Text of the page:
Abstract: This article discusses hydrogen embrittlement of carbon steel. This includes a discussion of the mechanism by which a steel becomes embrittled by hydrgogen, circumstances that lead to embrittlement, the effects of embrittlement on steel behavior, how to prevent the embrittlement, and tests for evaluating whether a steel has been embrittled.
Hydrogen embrittlement is a metal’s loss of ductility and reduction of load bearing capability due to the absorption of hydrogen atoms or molecules by the metal. The result of hydrogen embrittlement is that components crack and fracture at stresses less than the yield strength of the metal.
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At room temperature, hydrogen atoms can be absorbed by carbon steel alloys. The absorbed hydrogen may be present either as atomic or molecular form. Given enough time, the hydrogen diffuses to the metal grain boundaries and forms bubbles at the metal grain boundaries. These bubbles exert pressure on the metal grains. The pressure can increase to levels where the metal has reduced ductility and strength.
Hydrogen can enter and diffuse through steel even at room temperature. This can occur during various manufacturing and assembly operations or operational use - anywhere that the metal comes into contact with atomic or molecular hydrogen
Processes for which there is a possibility of absorption of hydrogen include acid pickling and electroplating. Hydrogen is present in acid pickling baths. During electroplating, hydrogen is produced at the surface of the metal being coated. Acid pickling is used to remove oxide scale from the surface of steel and electroplating is commonly used to deposit zinc on steel nuts, bolts, screws and other fasteners for galvanic corrosion protection of the steel. Other electroplated coatings are used for different applications.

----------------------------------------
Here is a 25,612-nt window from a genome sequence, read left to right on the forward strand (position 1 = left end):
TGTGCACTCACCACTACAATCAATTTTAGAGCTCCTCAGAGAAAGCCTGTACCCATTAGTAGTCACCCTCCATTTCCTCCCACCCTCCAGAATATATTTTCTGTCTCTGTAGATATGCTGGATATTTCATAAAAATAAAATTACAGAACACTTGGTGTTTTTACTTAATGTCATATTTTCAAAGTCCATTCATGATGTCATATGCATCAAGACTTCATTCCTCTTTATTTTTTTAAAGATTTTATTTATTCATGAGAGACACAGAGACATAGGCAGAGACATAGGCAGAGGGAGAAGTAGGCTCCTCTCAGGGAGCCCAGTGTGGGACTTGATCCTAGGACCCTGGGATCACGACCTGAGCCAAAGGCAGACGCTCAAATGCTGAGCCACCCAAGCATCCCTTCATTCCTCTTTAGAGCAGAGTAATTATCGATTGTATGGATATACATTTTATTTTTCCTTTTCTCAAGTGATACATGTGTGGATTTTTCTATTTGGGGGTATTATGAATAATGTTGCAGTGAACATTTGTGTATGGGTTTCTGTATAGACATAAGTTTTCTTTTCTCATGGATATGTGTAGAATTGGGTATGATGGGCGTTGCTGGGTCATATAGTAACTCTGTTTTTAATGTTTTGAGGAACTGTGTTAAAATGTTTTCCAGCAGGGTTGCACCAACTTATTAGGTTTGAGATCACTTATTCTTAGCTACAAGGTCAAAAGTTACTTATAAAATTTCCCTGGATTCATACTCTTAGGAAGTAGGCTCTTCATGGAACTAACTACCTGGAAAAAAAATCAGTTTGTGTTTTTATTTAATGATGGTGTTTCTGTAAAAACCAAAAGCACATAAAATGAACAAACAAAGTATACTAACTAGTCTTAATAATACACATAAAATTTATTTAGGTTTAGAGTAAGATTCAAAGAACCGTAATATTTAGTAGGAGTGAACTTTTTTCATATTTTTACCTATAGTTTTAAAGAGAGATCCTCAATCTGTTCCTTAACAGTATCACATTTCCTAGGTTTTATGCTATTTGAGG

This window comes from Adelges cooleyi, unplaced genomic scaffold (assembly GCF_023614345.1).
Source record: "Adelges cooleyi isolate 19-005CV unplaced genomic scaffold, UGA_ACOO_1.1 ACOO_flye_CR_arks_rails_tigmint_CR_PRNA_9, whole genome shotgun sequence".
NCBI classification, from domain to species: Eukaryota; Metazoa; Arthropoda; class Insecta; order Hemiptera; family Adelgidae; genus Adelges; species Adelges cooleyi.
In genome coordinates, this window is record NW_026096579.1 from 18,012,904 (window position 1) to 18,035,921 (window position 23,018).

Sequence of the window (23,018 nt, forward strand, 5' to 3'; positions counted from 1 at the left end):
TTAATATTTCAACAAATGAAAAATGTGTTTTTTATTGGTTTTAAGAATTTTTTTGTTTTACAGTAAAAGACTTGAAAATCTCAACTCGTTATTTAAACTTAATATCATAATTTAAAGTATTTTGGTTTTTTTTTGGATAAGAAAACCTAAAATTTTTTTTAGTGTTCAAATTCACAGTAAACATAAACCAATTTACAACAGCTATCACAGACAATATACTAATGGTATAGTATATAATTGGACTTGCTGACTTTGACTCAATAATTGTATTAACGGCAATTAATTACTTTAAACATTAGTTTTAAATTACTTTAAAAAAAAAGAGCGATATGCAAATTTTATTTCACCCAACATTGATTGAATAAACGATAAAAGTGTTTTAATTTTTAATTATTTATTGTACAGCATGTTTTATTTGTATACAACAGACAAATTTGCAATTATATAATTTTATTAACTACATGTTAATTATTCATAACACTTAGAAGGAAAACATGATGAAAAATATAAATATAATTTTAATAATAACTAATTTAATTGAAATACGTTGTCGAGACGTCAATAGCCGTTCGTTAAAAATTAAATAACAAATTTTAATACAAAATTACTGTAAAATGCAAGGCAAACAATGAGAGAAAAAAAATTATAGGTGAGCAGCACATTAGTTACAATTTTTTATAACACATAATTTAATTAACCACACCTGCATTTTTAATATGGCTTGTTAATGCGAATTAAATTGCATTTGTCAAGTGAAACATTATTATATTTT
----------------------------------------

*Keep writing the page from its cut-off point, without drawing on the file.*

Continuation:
Hydrogen absorption can also occur when a component is in service if the steel is exposed to acids or if corrosion of the steel occurs.
An example of failure due to hydrogen embrittlement is shown in the figures below. The left image shows a macroscopic view of a fractured, zinc-plated, steel bolt. The right image shows a scanning electron microscope image of the fracture surface. In this image the individual grains at the metal fracture surface can be seen, which is indicative of intergranular fracture. The bolt became embrittled during the zinc electroplating process.
Intergranular cracking occurs when cracks form and grow along weakened grain boundaries in a metal. In the case of hydrogen embrittlement, the hydrogen bubbles at the grain boundaries weaken the metal.
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There are three requirements for failure due to hydrogen embrittlement:
High-strength steels with tensile strength greater than about 145 ksi (1000 MPa) are the alloys most vulnerable to hydrogen embrittlement.
As mentioned earlier, exposure to hydrogen occurs during surface finishing process steps such as acid pickling and electroplating and during service if the steel is exposed to acids or if corrosion occurs.
As for the stress to cause fracture, even tensile residual stress within a component can be sufficient to cause failure of an embrittled material.
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Steps that can be taken to avoid hydrogen embrittlement include reducing hydrogen exposure and baking after electroplating or other processes that lead to hydrogen absorption. Hydrogen embrittlement of electroplated components can be prevented by baking them at 375 to 430 °F (190 to 220°C) within a few hours after the electroplating process. During baking, the hydrogen diffuses out of the metal.
For applications where there will be hydrogen absorption while a component is in service, the use of lower strength steels and reduction of residual and applied stress are ways to avoid fracture due to hydrogen embrittlement.
Finally, there are tests that can be performed to evaluate whether processing leads to steel hydrogen embrittlement. Here are two such tests:
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